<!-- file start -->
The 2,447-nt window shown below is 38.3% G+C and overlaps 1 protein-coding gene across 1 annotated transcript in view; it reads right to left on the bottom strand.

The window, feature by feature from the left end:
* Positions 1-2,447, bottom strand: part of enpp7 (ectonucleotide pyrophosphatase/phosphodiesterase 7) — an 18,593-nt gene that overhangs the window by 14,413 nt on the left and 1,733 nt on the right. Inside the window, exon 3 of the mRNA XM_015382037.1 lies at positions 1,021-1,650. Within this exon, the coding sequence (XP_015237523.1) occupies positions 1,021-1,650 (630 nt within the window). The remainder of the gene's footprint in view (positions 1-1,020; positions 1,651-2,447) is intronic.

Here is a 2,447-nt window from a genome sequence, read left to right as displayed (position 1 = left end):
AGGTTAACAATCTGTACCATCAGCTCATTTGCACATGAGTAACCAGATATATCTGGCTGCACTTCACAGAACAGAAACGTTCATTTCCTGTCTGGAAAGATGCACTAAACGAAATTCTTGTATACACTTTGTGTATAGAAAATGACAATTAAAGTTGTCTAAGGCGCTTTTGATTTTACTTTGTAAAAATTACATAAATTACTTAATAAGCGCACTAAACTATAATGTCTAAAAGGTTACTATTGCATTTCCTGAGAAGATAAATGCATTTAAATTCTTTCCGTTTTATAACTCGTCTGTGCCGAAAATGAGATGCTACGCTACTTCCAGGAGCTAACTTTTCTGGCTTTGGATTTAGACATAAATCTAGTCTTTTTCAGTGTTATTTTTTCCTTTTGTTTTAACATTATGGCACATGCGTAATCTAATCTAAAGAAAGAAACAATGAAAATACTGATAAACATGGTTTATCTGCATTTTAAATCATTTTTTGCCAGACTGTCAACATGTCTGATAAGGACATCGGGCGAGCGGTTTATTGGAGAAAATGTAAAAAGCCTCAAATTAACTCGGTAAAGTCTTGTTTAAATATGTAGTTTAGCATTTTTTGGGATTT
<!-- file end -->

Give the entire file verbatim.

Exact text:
The 2,447-nt window shown below is 38.3% G+C and overlaps 1 protein-coding gene across 1 annotated transcript in view; it reads right to left on the bottom strand.

The window, feature by feature from the left end:
* Positions 1-2,447, bottom strand: part of enpp7 (ectonucleotide pyrophosphatase/phosphodiesterase 7) — an 18,593-nt gene that overhangs the window by 14,413 nt on the left and 1,733 nt on the right. Inside the window, exon 3 of the mRNA XM_015382037.1 lies at positions 1,021-1,650. Within this exon, the coding sequence (XP_015237523.1) occupies positions 1,021-1,650 (630 nt within the window). The remainder of the gene's footprint in view (positions 1-1,020; positions 1,651-2,447) is intronic.

Here is a 2,447-nt window from a genome sequence, read left to right as displayed (position 1 = left end):
AGGTTAACAATCTGTACCATCAGCTCATTTGCACATGAGTAACCAGATATATCTGGCTGCACTTCACAGAACAGAAACGTTCATTTCCTGTCTGGAAAGATGCACTAAACGAAATTCTTGTATACACTTTGTGTATAGAAAATGACAATTAAAGTTGTCTAAGGCGCTTTTGATTTTACTTTGTAAAAATTACATAAATTACTTAATAAGCGCACTAAACTATAATGTCTAAAAGGTTACTATTGCATTTCCTGAGAAGATAAATGCATTTAAATTCTTTCCGTTTTATAACTCGTCTGTGCCGAAAATGAGATGCTACGCTACTTCCAGGAGCTAACTTTTCTGGCTTTGGATTTAGACATAAATCTAGTCTTTTTCAGTGTTATTTTTTCCTTTTGTTTTAACATTATGGCACATGCGTAATCTAATCTAAAGAAAGAAACAATGAAAATACTGATAAACATGGTTTATCTGCATTTTAAATCATTTTTTGCCAGACTGTCAACATGTCTGATAAGGACATCGGGCGAGCGGTTTATTGGAGAAAATGTAAAAAGCCTCAAATTAACTCGGTAAAGTCTTGTTTAAATATGTAGTTTAGCATTTTTTGGGATTT